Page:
It has been said that: “Money doesn’t talk . . . . it screams!” Apparently, the massive amounts of stolen funds that Scott Rothstein threw around to various people managed to create an impression of a man who appeared far more intelligent then he actually was. One example of this is found in the recent comment of the CEO of Qtask, a company which Rothstein invested $7 million of stolen investment funds with.
The Miami Herald reports that attorneys for the bankruptcy trustee for Scott Rothstein’s $1.2 billion Ponzi scheme subpoenaed records from a California company, Qtask. In addition to investing millions of dollars with Qtask, Rothstein and various lawyers with his now defunct Fort Lauderdale law firm, Rothstein, Rosenfeldt and Adler, used the company’s server to chat among themselves and with others. Qtask bills itself as maintaining a secure computer server designed to house confidential communications. Apparently, Rothstein was concerned about the privacy of his e-mails.
The Rothstein communications that were subpoenaed by the trustee from Qtask might disclose some of his partners in crime. Despite being subpoenaed in December,Qtask still has not produced any records, according to a motion filed in federal bankruptcy court in Fort Lauderdale, Florida, by the attorneys for the trustee.
Russel Mix, chief executive of Qtask, claims that he is trying to comply with the subpoena, but found it hard to believe that Rothstein could be so stupid as to use Qtask’s system to engage in criminal chat. “If there was [illegal activity], then these would be the dumbest criminals of all time,” Mix said. “Whatever you put in [the Qtask server] becomes permanent.”
Mix, it appears, is attributing to this disbarred lawyer far more street smarts than he deserves. Maybe it was the $7 million Rothstein invested in his company, Qtask, that made him believe that Rothstein was something other than “dumb.” Although Rothstein implemented a grandiose Ponzi scheme, it appears that his criminal plan was myopic at best. How long did Rothstein really think he could continue to make the payments that he promised to his investors when he outsourced ridiculous amounts of cash on whatever crazy idea “came across his desk?” Tens, perhaps hundreds of millions of dollars, were blown on restaurants, cigar bars, watch companies, charities, and not one, but two Bugatti automobiles — each priced at over a million dollars.
Had Rothstein, the grand Ponzi schemer, just been a little bit more discriminating in the way he spent his newly found stolen money, he might have stayed out of the cross-hairs of law enforcement. Rothstein should have realized that he could not afford to throw away millions of dollars on any whimsy that struck his fancy, even if he could continue to find new investors for his Ponzi scheme. For appearances sake, if nothing else, Rothstein needed to maintain some semblance of cash on hand in order to continue to make the monthly payments that he promised to return to his investors. Given the number of people he duped, these payments were substantial and if these payments were even one day late, suspicion would be aroused.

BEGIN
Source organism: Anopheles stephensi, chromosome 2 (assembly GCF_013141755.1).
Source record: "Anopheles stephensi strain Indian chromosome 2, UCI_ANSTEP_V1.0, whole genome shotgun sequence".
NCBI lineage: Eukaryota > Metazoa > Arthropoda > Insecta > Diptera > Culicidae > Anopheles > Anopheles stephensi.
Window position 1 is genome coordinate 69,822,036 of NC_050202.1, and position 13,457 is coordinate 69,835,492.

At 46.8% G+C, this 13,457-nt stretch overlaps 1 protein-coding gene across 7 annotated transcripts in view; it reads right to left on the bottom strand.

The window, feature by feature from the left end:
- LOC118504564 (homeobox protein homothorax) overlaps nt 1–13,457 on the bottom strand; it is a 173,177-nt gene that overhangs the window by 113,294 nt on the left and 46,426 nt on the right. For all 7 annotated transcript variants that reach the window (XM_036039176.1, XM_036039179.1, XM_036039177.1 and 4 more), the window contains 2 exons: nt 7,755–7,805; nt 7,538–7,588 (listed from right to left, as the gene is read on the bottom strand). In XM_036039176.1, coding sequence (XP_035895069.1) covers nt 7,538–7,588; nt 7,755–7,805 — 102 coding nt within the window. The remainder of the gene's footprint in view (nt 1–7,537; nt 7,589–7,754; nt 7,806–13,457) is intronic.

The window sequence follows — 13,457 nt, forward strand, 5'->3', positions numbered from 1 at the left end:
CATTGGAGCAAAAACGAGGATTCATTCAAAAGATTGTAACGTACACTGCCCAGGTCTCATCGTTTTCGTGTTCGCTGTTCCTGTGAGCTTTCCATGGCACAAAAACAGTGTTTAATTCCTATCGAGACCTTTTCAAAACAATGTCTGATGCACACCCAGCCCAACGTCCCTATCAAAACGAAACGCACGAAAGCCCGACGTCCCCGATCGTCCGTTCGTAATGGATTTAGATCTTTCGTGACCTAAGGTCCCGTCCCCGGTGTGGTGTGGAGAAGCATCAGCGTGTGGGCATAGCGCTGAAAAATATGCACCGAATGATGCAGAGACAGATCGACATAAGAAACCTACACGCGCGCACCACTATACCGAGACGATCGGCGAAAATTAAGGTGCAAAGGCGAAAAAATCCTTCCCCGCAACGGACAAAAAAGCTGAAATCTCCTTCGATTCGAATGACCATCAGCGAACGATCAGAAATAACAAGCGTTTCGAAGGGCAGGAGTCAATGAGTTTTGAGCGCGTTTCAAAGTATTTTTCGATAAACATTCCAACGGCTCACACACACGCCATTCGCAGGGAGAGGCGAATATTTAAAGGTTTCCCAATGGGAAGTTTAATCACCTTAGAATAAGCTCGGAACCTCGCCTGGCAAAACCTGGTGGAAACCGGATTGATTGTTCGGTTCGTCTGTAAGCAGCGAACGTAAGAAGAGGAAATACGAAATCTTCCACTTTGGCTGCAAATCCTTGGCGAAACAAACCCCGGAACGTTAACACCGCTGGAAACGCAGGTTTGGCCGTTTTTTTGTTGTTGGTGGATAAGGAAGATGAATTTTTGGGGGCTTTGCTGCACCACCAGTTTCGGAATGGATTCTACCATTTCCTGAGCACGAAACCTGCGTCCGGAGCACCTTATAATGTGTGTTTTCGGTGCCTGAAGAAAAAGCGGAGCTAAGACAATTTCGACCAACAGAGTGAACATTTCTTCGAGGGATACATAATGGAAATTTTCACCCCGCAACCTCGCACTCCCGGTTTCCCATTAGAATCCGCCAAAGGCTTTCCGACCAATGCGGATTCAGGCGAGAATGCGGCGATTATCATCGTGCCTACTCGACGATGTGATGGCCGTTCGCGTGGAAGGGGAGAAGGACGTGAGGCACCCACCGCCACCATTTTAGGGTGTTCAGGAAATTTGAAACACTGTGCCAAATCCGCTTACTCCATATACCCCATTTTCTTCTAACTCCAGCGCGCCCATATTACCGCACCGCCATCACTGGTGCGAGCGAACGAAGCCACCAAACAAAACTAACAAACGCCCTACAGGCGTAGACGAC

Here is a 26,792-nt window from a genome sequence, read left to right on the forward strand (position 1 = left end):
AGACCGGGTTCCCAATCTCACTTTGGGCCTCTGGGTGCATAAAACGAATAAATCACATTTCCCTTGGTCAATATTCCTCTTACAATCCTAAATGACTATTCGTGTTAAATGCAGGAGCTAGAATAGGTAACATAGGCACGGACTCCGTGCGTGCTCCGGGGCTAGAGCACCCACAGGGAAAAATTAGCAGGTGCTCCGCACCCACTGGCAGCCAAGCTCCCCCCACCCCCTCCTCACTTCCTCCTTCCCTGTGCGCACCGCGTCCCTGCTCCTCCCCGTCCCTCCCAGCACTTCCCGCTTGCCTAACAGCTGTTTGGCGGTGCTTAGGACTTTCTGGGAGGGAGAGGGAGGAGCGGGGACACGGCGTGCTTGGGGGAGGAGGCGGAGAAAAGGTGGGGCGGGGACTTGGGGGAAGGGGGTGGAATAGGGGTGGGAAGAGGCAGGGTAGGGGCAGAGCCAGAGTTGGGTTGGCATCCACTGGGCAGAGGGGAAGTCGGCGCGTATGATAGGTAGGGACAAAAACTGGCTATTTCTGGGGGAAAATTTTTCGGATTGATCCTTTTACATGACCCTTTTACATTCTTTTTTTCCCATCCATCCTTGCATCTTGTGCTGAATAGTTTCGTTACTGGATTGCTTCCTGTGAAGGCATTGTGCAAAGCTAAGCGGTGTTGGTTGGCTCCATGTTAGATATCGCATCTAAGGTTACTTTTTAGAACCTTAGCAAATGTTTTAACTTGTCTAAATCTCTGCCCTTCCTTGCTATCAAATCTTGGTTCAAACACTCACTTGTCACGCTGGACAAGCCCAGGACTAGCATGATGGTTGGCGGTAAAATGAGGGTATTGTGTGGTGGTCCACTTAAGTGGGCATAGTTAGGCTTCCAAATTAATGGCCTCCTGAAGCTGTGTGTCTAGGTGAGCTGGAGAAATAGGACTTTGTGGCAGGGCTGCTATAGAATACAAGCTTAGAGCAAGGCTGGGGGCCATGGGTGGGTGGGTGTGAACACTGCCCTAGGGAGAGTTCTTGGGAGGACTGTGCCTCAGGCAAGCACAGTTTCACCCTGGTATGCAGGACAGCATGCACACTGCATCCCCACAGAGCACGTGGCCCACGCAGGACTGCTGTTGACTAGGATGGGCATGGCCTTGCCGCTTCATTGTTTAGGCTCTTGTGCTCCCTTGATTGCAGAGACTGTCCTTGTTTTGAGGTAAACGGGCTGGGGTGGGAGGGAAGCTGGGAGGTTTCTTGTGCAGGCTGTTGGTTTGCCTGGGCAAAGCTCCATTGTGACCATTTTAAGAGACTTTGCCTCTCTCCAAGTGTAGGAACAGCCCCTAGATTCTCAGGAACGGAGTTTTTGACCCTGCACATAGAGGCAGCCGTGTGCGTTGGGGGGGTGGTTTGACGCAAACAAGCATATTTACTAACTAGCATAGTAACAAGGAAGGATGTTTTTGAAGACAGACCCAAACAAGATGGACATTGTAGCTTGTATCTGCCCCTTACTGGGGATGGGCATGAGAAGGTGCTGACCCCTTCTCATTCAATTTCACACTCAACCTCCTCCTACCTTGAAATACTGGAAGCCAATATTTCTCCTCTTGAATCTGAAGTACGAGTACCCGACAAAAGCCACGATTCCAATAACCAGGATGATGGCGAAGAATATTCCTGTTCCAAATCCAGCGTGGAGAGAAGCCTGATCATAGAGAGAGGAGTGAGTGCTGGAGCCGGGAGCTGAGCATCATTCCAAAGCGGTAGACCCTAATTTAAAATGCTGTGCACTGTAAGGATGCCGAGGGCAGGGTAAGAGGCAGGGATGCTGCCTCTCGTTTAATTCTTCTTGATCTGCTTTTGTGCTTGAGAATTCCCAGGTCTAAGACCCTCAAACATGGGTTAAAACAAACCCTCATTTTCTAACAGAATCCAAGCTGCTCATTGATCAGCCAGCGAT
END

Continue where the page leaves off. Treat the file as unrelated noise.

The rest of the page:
At the end of the day, and contrary to what Mr. Mix apparently believes, Rothstein may well have have been one of the “dumbest white collar criminals of all time.” If not “all time dumb,” then at least one of the dumbest by Broward County standards. Even the most mediocre of criminal minds (and Rothstein was certainly one of them) had to be thinking about some sort of “exit strategy” or at a minimum, a way to delay detection or to flee. Unlike Bernie Madoff, however, Rothstein simply didn’t have the brains to fend off discovery of his Ponzi scheme for more than just a few years.
Getting back to the communications subpoenaed from Qtask, maybe as Mr. Mix has suggested, these will all be benign and nothing new will be discovered. Then again, given Rothstein’s “brilliance,” he may well have been dumb enough to memorialize his scheming on the Qtask server. Only time, and the communications from Qtask, will tell.
Rothstein’s ingenious escape plan was to fly to Morocco on a private Gulfstream jet, then return to South Florida where he quickly surrendered to federal authorities. He then plead guilty to five federal charges and is looking at up to 100 years in prison, which will be determined at his upcoming sentencing hearing this May. For his brief stint as the “most popular” guy in Fort Lauderdale, Rothstein will be waking up every morning for the rest of his life to the same glorious view — the concrete walls of his jail cell.
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